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How to deal with a Borderline who tries to pick a fight?

lishka15 lishka15 (New) New

Hi everybody,

Last week I had to "guard" a Borderline patient overnight, and it didn't go well, so I was hoping for some advice from you wise and experienced psychiatric nurses. My apologies if this story is too long, but maybe it will make it easier to give some in-depth guidance if you know the details.

I work as a nursing assistant in a somatic department for the summer. This patient was supposed to stay overnight for a procedure and then go back to her treatment facility the next day.

My job was to keep her from harming herself, and I was told that she seemed calm and nice, and that she was about to fall asleep. When I got into the room, a young doctor and her nurse was trying to convince her to agree to the treatment she was there for, as she kept changing her mind. She barely answered, and had a sulking vibe. I had expected the doctor to be more firm, but both he and the nurse were very accommodating.

The trouble began after an hour, when she obviously got tired of pretending to sleep, and turned around and started looking at me as if she was trying to figure out what kind of person I was. I smiled and tried to be nice, casual and relaxed, yet not seem insecure. I am aware of borderline splitting, and didn't want to go into her "bad person" category and trigger rage or difficult behavior.

She was nice for about two minutes and seemed to accept me, but then she started asking why I had to sit in that room with her. I sensed that she was about to pick a fight, so I tried to answer as light and casually as I could, and said something like "The doctors are probably worried that you're going to hurt yourself". Obviously the wrong answer, and she started arguing, saying that "she would never do such a thing". (Although I knew that the last time she was in that hospital, she hurt herself badly.)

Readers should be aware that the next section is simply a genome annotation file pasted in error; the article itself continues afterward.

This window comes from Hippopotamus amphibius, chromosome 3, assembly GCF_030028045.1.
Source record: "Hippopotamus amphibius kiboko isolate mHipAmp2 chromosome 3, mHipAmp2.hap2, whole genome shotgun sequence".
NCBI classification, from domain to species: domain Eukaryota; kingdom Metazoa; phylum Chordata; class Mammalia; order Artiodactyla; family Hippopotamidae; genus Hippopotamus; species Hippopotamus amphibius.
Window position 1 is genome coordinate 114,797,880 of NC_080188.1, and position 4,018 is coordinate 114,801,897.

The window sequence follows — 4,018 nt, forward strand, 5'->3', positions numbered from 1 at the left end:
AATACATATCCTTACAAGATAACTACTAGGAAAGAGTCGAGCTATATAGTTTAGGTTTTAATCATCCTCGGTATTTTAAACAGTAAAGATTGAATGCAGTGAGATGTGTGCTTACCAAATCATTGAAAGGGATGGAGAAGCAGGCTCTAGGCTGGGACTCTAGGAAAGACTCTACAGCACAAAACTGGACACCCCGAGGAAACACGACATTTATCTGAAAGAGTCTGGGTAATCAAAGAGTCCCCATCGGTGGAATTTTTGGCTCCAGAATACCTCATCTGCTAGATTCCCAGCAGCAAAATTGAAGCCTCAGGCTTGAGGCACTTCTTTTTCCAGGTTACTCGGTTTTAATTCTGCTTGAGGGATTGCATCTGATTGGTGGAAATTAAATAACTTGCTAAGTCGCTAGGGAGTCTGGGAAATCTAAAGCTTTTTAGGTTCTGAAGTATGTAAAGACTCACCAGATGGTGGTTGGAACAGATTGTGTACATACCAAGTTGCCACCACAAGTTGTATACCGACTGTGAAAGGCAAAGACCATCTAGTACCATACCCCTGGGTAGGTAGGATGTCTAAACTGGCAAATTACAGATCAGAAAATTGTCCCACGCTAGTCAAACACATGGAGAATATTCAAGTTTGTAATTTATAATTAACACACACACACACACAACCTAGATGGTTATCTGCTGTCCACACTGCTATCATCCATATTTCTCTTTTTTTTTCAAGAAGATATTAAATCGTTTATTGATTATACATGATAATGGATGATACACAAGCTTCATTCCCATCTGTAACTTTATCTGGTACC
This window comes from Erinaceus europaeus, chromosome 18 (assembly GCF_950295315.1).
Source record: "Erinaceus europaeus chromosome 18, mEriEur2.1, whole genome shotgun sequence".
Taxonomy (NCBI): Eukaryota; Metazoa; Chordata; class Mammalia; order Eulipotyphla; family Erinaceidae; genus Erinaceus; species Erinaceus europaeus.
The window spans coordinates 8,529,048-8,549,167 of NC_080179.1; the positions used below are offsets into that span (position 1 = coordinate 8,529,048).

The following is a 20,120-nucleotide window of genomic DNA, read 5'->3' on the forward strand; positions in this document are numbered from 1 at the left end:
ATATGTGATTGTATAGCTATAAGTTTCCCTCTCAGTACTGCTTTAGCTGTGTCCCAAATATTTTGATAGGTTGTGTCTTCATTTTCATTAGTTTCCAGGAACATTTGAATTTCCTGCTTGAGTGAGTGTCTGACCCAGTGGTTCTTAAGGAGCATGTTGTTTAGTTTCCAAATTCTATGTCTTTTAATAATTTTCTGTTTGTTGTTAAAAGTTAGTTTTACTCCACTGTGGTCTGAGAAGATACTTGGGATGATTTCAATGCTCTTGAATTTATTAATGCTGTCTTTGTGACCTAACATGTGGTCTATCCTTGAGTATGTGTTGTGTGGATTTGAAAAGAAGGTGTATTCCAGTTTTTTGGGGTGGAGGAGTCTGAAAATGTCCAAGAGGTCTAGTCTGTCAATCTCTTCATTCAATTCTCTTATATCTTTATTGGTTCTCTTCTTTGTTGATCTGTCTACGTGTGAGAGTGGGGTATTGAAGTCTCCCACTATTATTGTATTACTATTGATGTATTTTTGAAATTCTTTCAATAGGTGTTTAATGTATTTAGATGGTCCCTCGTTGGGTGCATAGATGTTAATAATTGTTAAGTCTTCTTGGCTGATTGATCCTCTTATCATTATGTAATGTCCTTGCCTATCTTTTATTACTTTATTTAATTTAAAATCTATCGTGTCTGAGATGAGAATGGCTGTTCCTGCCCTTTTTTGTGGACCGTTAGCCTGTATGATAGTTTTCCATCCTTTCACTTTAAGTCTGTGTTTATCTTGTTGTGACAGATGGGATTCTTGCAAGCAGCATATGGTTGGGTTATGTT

What should I have done differently here?

Then she suddenly asked to go to the restroom, and it dawned on me that I hadn't been informed about the rules (unlocked/open door or go in ther with her), so I asked the nurse, who told me that the door to the bathroom had to be unlocked, and that I had to stay in her room (She had a private room with an en-suite bathroom). Then she began arguing again, saying she was "unable to go to the restroom when I was right outside the door", sulked and shouted.

What should I have said?

I was really unsure about how "firm" I was allowed to be, after observing how accommodating the doctor and the nurse had been, and my mind was on high gear trying to find a strategy to de-escalate the situation.

After a while I gave up and the nurse (who obviously was in her "good people" splitting category) went in to talk to her, and she agreed to an unlocked door. But when the nurse was gone, she started the same argument again. Then she went over to her bed and put on her shoes. I asked: "What are you doing?" and she said: "I'm leaving! I can't be here when I'm not even allowed to... (some obscure angry mumbling)". So she left. The nurse went after her to make her sign the discharge papers (The treatment she was there for wasn't "life or death" enough to make her stay against her will, and she wasn't considered acute suicidal), but she wouldn't sign anytning and just left.